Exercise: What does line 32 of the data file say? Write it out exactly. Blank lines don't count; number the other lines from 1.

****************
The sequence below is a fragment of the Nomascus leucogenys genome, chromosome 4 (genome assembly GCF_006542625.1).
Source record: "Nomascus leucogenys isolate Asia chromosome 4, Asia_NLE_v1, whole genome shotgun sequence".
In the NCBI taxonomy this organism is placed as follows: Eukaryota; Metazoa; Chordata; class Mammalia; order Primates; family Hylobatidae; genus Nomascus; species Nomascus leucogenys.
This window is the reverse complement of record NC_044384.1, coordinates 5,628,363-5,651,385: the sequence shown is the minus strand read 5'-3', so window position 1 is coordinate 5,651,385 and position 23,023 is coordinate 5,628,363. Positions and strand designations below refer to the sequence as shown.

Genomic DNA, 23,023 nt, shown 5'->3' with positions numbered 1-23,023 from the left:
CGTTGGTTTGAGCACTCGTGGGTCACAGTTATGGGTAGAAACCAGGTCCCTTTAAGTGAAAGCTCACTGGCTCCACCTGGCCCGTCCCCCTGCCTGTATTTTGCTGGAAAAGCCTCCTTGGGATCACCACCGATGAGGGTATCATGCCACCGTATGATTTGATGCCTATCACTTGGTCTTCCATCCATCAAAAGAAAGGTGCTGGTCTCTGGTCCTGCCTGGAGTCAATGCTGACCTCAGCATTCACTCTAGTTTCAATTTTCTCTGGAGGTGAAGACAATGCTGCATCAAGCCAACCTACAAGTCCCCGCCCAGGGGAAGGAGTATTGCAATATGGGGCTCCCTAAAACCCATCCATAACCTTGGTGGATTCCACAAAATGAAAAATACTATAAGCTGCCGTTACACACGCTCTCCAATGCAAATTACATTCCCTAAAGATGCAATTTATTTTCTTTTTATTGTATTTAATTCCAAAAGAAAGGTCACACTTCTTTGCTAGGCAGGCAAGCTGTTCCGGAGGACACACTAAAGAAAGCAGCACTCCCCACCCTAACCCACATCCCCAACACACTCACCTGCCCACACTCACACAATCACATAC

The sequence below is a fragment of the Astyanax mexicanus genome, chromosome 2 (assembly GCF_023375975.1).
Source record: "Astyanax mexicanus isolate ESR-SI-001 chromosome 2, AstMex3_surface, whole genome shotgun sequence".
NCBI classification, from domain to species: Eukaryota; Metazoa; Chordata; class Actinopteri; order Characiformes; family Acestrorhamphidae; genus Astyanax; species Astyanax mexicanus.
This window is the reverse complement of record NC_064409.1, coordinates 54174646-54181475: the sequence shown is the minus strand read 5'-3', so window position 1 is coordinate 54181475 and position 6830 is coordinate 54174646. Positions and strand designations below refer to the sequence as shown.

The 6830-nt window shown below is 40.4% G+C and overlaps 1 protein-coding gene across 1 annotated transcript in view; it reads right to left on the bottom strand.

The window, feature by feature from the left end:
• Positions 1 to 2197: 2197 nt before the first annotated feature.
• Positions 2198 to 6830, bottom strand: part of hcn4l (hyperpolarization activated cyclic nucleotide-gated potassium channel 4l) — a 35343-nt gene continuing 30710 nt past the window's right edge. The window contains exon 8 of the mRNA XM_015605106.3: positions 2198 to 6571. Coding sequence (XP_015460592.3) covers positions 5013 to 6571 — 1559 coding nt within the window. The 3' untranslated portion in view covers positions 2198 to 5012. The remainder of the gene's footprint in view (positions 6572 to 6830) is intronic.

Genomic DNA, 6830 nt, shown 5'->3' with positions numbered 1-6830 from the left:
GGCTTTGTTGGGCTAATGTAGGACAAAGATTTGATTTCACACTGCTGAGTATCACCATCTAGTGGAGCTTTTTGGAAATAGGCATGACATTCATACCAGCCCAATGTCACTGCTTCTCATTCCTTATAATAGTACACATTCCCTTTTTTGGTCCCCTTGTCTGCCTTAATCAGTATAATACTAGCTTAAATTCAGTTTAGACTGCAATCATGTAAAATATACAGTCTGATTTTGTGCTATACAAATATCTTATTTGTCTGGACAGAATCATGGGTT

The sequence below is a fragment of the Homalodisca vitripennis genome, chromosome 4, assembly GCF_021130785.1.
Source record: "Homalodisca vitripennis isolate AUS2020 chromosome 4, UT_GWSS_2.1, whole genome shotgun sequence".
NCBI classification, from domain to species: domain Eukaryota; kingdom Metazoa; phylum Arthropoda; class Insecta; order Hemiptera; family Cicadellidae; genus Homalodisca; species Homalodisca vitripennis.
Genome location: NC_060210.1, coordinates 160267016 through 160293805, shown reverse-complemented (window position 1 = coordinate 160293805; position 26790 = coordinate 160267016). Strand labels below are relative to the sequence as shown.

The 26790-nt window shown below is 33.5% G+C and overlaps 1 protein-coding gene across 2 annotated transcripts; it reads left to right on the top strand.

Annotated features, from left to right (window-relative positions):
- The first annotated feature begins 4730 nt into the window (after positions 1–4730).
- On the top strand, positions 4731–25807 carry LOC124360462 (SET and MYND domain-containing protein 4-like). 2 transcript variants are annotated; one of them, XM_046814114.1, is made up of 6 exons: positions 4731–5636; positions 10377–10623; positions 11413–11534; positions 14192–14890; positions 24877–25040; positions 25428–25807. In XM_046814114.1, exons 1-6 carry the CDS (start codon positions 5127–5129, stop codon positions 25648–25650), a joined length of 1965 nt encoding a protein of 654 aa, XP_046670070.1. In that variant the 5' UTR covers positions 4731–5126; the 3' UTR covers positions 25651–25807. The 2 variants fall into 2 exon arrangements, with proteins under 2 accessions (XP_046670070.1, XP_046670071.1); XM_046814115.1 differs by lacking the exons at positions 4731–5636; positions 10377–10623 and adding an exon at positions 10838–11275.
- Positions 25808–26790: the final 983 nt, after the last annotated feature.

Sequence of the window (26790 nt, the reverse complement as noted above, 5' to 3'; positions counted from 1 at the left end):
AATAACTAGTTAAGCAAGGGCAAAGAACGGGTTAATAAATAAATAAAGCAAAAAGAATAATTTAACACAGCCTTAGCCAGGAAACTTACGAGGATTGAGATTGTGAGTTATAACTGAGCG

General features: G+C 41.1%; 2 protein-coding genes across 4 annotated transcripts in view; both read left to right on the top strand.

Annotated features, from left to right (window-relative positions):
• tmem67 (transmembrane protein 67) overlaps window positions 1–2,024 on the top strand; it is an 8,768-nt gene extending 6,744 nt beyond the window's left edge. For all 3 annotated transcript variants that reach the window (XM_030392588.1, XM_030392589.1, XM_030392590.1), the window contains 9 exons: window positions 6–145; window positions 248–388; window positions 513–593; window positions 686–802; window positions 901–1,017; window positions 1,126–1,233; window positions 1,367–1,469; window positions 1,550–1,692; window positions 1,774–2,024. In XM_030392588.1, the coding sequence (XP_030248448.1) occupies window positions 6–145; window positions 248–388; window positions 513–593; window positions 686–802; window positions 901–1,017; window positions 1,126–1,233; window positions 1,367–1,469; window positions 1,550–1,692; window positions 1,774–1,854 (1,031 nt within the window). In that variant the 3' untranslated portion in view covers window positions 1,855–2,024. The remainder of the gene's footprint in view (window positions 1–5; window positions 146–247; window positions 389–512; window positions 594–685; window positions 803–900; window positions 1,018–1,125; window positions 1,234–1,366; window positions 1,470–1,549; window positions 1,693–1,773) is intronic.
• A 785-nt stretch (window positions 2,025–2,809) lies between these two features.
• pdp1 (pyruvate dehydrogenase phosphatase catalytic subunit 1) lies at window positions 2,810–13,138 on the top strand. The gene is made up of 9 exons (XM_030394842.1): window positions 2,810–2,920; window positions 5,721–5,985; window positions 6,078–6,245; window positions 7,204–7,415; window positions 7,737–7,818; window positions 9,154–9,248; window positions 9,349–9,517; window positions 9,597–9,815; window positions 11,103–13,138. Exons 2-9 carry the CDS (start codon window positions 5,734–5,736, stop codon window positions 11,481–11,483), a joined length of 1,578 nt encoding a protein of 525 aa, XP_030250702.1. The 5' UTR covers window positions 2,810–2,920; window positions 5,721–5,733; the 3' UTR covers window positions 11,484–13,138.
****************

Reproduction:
• pdp1 (pyruvate dehydrogenase phosphatase catalytic subunit 1) lies at window positions 2,810–13,138 on the top strand. The gene is made up of 9 exons (XM_030394842.1): window positions 2,810–2,920; window positions 5,721–5,985; window positions 6,078–6,245; window positions 7,204–7,415; window positions 7,737–7,818; window positions 9,154–9,248; window positions 9,349–9,517; window positions 9,597–9,815; window positions 11,103–13,138. Exons 2-9 carry the CDS (start codon window positions 5,734–5,736, stop codon window positions 11,481–11,483), a joined length of 1,578 nt encoding a protein of 525 aa, XP_030250702.1. The 5' UTR covers window positions 2,810–2,920; window positions 5,721–5,733; the 3' UTR covers window positions 11,484–13,138.